Those were the words that he used to describe himself, in his role as someone in love with me, and my crazy. I disagree. I see him very differently – I see him as a rock that keeps showing me patience, love, and kindness – even when I am at my most trying, unlovable, and mean.

To adapt a quote by Elizabeth Gilbert, he is here. He loves me. He does not care if I need to stay up crying all night long, he will stay with me. If I need the medication again, he will help me take it – he will love me through that, as well. If I don’t need the medication, he will love me, too. There is nothing I can do to lose his love. He will protect me until I die, and after my death he will still protect me. He is stronger than Depression and he is braver than Loneliness and nothing will exhaust him.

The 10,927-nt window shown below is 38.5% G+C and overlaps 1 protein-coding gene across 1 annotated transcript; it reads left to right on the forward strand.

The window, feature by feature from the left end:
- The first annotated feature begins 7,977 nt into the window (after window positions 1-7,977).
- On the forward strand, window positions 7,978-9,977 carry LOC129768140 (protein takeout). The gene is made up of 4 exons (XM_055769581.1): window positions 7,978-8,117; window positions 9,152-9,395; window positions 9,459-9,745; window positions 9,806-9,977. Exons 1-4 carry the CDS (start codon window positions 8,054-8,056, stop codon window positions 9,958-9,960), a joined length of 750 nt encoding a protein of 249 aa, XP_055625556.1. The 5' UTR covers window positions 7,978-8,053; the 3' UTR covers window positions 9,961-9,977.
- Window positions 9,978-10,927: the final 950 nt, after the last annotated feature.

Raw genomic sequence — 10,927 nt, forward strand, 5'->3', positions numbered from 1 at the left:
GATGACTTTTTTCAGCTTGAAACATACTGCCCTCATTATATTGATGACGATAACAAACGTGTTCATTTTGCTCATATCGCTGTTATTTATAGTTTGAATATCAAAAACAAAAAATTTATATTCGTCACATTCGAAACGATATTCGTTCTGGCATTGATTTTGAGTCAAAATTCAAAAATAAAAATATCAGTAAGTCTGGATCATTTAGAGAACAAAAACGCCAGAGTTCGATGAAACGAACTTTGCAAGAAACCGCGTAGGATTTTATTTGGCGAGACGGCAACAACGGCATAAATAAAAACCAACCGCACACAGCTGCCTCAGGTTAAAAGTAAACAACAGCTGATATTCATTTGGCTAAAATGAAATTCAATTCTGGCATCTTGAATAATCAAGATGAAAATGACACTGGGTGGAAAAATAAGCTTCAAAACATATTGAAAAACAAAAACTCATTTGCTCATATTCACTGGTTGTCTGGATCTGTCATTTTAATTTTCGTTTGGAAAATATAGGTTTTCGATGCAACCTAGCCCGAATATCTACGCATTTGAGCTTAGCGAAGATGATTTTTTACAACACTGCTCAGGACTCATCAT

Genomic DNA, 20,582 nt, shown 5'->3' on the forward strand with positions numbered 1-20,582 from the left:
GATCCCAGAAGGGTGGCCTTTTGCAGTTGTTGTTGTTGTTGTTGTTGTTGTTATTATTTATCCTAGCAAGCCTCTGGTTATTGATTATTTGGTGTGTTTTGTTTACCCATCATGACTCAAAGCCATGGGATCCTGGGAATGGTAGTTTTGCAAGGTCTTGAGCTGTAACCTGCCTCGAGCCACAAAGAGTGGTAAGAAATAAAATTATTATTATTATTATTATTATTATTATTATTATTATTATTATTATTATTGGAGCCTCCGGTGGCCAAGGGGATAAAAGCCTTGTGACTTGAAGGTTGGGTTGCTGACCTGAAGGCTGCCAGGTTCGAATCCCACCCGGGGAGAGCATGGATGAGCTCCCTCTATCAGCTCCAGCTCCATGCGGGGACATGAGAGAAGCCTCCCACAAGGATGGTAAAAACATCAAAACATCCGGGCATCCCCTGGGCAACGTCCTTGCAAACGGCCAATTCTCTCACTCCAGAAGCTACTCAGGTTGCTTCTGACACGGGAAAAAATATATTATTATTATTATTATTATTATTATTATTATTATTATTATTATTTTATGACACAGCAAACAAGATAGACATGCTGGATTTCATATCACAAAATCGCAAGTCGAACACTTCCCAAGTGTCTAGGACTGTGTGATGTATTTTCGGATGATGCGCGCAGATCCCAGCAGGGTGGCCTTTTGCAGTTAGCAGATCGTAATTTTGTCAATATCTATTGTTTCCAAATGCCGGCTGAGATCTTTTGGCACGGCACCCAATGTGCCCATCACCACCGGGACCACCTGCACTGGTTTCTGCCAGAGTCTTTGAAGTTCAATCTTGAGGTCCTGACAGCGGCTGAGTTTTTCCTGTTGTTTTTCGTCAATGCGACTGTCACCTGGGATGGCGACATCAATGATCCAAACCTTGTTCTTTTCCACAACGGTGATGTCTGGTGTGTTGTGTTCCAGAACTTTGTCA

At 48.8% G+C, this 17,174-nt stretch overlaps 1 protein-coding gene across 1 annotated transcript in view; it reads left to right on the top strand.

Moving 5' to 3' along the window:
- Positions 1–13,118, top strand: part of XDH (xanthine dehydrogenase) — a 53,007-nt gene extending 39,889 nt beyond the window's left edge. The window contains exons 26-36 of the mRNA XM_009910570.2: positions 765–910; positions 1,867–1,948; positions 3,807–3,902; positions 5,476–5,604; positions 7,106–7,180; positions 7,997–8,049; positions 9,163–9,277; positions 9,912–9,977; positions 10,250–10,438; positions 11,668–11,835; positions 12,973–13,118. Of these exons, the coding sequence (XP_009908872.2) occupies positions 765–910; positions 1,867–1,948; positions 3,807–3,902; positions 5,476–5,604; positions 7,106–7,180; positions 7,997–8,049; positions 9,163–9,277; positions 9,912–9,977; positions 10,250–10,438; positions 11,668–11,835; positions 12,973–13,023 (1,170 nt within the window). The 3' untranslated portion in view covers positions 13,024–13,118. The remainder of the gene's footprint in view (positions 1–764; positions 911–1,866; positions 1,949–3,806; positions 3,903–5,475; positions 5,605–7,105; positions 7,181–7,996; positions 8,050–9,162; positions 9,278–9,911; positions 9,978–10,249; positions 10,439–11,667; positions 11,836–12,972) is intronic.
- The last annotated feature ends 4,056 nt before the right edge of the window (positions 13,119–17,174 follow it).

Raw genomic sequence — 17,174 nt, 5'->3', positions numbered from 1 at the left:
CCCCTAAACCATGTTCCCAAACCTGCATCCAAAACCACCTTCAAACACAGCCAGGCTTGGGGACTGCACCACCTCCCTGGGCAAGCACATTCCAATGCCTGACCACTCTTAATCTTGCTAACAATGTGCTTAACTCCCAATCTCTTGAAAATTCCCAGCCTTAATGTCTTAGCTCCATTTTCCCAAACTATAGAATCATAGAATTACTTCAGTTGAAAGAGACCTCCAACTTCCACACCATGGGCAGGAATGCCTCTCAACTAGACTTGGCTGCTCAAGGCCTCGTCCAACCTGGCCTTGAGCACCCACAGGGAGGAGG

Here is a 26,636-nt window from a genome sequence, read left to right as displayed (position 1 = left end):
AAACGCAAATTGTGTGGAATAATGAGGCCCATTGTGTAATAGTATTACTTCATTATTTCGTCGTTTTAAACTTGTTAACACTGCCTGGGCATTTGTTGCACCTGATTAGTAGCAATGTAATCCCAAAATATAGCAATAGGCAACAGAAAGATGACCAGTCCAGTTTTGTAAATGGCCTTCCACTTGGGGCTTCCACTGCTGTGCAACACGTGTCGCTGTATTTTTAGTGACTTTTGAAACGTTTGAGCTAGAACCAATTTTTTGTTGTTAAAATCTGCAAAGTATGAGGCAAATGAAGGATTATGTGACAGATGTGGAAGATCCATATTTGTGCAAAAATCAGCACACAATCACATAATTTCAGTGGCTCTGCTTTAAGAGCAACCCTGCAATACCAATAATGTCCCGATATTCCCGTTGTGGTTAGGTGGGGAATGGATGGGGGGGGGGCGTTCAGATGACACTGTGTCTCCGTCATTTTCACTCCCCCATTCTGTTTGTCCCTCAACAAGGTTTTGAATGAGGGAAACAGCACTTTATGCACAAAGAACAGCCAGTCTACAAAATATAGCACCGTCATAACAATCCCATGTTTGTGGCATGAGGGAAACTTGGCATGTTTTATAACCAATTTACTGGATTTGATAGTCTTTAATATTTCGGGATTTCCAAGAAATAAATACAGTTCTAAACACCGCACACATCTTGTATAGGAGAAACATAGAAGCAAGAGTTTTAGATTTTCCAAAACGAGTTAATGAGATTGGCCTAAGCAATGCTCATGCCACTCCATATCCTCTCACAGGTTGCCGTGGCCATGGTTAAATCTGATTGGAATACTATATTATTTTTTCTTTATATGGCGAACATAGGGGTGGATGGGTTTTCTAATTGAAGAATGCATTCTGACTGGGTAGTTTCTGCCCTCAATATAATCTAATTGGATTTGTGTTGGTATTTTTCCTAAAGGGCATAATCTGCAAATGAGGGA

“Because you don’t want someone to save you, not really. You want someone who will plant kisses on your scars, and cover your bruised body with their own, and hold you at 2:00am when your world has fallen apart, and you have cried yourself into a coma. What you really want is someone who will help you save yourself.” – E.G.

I can not imagine the strength that it requires to love us. To keep loving us. To fight this battle with us. I do not think  I would have what it takes to be a champion of mental health. And for those of you who are; who are there every day. Struggling. Striving. Learning….

Thank you.

With everything I have… And on behalf of everyone who is suffering through this chaos… On behalf of all of us… For your patience. For your love. But most of all, for your kindness. Thank you.